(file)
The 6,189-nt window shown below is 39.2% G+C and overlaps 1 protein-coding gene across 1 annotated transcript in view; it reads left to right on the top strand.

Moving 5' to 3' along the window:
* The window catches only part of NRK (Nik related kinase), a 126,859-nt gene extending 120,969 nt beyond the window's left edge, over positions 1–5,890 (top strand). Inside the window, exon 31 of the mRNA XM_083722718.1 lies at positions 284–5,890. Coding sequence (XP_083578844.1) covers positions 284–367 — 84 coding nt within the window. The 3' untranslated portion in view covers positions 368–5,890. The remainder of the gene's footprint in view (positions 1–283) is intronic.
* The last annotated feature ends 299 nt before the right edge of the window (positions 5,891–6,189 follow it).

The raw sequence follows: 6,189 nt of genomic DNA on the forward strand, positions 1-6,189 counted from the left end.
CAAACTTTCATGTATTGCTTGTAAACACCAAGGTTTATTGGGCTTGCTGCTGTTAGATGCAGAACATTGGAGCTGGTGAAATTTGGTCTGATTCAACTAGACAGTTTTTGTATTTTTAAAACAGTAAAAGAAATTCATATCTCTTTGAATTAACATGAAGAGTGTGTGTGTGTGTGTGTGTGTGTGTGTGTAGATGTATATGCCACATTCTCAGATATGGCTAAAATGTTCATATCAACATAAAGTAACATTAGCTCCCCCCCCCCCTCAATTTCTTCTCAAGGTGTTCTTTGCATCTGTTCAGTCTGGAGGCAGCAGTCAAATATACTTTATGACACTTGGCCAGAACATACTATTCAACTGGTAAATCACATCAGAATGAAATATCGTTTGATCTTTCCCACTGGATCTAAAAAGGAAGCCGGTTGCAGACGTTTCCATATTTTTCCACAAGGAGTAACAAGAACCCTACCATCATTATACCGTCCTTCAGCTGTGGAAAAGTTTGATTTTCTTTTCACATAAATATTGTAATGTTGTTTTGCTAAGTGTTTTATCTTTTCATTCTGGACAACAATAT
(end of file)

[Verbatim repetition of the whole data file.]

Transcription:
The 6,189-nt window shown below is 39.2% G+C and overlaps 1 protein-coding gene across 1 annotated transcript in view; it reads left to right on the top strand.

Moving 5' to 3' along the window:
* The window catches only part of NRK (Nik related kinase), a 126,859-nt gene extending 120,969 nt beyond the window's left edge, over positions 1–5,890 (top strand). Inside the window, exon 31 of the mRNA XM_083722718.1 lies at positions 284–5,890. Coding sequence (XP_083578844.1) covers positions 284–367 — 84 coding nt within the window. The 3' untranslated portion in view covers positions 368–5,890. The remainder of the gene's footprint in view (positions 1–283) is intronic.
* The last annotated feature ends 299 nt before the right edge of the window (positions 5,891–6,189 follow it).

The raw sequence follows: 6,189 nt of genomic DNA on the forward strand, positions 1-6,189 counted from the left end.
CAAACTTTCATGTATTGCTTGTAAACACCAAGGTTTATTGGGCTTGCTGCTGTTAGATGCAGAACATTGGAGCTGGTGAAATTTGGTCTGATTCAACTAGACAGTTTTTGTATTTTTAAAACAGTAAAAGAAATTCATATCTCTTTGAATTAACATGAAGAGTGTGTGTGTGTGTGTGTGTGTGTGTGTGTAGATGTATATGCCACATTCTCAGATATGGCTAAAATGTTCATATCAACATAAAGTAACATTAGCTCCCCCCCCCCCTCAATTTCTTCTCAAGGTGTTCTTTGCATCTGTTCAGTCTGGAGGCAGCAGTCAAATATACTTTATGACACTTGGCCAGAACATACTATTCAACTGGTAAATCACATCAGAATGAAATATCGTTTGATCTTTCCCACTGGATCTAAAAAGGAAGCCGGTTGCAGACGTTTCCATATTTTTCCACAAGGAGTAACAAGAACCCTACCATCATTATACCGTCCTTCAGCTGTGGAAAAGTTTGATTTTCTTTTCACATAAATATTGTAATGTTGTTTTGCTAAGTGTTTTATCTTTTCATTCTGGACAACAATAT